This Is the Night – Suffering, Salvation, and the Liturgies of Holy Week – James Farwell
 …the ecclesiological sea change signified by their contemporary retrieval in the western churches. They (the Triduum liturgies)* signify the emrgence of a church “after Christendom,” a church that understands itself as a discipline practice of values and beliefs that arguably diverge from the prevailing values of western modernity. They signify a renewed commitment to transformation – to a life that emerges from death, to a life that involves death to the old order as the doorway to life in a new reality.
 Treating liturgical practice as the site of theology involves the recognition that liturgy is not merely a reflection of what Christians already believe but rather a privileged site where belief arises. In the liturgical action, the assembly, as Gail Ramshaw observes, is “pried open by prayer”: liturgical practices enlarge the sense of self, drawing the members of the assembly into a story larger than their own. Bringing to the liturgy their pain and their joy, their longing for redemption and resistance to it, their desires half-formed and a sense – however dim – of a world in right order, Christians deepen their hope and sharpen their perception of the reign of God for which they hope. More precisely, that hope itself arises through the bodily, gestural, verbal, and symbolic ritual practices of the church.”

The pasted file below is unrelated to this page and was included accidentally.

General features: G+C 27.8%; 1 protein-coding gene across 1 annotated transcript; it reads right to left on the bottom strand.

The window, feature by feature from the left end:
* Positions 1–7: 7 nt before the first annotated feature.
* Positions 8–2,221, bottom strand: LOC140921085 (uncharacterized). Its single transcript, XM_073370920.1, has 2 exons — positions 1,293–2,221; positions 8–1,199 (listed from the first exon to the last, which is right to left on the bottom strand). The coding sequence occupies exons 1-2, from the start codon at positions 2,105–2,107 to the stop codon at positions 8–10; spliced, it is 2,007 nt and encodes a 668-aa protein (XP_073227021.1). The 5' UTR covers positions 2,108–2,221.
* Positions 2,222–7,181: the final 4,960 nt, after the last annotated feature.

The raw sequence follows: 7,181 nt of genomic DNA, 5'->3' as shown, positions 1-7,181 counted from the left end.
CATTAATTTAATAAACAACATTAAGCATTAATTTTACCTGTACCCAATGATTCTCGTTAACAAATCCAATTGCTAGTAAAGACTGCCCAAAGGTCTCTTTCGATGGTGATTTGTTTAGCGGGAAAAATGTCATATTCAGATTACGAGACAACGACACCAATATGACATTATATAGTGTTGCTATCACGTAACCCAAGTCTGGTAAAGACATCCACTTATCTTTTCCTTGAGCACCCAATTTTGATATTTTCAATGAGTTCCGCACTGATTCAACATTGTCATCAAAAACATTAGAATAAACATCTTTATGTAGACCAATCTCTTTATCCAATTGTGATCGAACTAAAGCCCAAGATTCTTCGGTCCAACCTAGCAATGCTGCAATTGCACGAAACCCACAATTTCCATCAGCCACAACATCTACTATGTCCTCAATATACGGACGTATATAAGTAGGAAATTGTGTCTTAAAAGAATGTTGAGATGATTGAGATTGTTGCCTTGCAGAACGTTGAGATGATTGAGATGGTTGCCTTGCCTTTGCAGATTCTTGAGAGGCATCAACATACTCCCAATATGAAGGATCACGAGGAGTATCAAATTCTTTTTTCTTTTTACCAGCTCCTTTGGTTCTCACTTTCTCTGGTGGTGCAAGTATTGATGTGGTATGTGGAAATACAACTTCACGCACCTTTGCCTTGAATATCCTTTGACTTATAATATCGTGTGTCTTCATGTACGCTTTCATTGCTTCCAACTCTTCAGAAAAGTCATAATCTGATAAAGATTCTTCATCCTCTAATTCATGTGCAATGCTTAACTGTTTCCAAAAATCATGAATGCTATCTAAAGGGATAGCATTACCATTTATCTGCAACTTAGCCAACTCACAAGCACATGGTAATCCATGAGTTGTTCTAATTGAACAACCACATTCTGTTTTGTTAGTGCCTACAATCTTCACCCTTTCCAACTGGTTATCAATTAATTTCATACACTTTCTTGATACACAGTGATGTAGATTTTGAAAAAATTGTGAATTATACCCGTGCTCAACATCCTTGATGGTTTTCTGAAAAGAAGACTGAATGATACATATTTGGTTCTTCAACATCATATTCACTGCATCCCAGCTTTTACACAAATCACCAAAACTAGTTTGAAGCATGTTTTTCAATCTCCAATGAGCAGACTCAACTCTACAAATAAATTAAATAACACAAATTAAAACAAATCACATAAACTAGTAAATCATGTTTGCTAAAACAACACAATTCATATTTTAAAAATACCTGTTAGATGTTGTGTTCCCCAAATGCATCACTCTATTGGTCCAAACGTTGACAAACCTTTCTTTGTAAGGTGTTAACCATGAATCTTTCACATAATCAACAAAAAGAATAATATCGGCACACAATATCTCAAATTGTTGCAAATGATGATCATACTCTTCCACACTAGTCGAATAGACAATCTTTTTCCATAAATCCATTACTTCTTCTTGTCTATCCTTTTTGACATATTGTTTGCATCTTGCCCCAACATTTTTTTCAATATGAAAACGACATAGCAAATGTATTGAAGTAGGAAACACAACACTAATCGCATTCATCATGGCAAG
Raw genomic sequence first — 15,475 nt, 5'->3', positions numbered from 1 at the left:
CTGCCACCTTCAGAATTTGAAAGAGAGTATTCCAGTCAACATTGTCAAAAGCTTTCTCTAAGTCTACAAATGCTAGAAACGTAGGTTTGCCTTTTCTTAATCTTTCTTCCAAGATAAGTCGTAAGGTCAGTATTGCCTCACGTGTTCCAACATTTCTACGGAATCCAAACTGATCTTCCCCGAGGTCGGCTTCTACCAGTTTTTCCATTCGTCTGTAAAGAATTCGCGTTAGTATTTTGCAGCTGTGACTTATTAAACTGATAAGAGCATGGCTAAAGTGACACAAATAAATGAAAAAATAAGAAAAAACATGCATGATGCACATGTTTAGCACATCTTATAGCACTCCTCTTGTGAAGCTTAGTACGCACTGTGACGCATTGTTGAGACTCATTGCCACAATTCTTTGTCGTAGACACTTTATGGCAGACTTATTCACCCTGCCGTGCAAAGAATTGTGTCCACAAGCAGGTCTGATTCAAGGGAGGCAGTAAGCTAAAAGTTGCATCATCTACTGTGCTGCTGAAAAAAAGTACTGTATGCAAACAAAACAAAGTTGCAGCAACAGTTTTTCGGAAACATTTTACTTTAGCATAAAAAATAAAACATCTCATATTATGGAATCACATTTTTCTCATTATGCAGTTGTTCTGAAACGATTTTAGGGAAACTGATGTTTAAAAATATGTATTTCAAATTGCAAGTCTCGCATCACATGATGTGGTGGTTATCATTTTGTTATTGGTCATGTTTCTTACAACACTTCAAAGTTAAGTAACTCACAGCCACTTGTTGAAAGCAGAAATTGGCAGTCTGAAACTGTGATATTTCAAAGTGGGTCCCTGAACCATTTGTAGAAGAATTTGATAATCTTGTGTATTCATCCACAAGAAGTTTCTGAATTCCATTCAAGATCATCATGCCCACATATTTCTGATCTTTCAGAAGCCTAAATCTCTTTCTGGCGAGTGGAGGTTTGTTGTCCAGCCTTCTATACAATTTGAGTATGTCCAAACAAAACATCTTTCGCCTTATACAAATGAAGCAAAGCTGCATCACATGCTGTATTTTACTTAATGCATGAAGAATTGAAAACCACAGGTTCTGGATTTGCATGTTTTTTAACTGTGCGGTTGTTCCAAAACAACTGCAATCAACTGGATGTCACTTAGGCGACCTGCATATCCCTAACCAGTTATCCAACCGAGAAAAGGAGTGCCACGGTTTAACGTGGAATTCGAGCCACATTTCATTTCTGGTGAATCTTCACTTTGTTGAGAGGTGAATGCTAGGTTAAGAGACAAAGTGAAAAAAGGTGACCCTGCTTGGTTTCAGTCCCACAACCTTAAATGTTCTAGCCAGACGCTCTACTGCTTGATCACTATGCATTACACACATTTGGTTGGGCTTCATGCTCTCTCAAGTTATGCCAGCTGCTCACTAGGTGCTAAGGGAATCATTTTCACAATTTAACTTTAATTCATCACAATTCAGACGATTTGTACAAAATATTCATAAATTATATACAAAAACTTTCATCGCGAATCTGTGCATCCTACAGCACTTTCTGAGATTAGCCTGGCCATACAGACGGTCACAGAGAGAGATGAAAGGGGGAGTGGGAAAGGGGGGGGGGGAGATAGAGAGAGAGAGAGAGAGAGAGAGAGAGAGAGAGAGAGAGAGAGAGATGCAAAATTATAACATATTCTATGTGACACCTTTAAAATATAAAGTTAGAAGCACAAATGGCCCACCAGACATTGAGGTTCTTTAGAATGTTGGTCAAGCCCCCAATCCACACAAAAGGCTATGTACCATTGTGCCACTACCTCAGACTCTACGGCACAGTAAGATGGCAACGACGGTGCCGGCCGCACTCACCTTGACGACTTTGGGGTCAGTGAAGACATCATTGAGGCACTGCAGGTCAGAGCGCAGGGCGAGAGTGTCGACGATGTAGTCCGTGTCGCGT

Note: When we read the Sacred text of our faith the liturgies of the faith take on their inherent power. Each year we come to the cycle of the Church year with new eyes. We encounter the resurrected Jesus in our incipient gradual rising from death to sin! The ancient practices of which the Church Year is one is a matrix where we encounter God in real and immediate time. There clock time is subsumed by eternity. JWS
The cycle begins again this coming Sunday. Come join us.
*Maundy Thursday. Good Friday & Easter Eve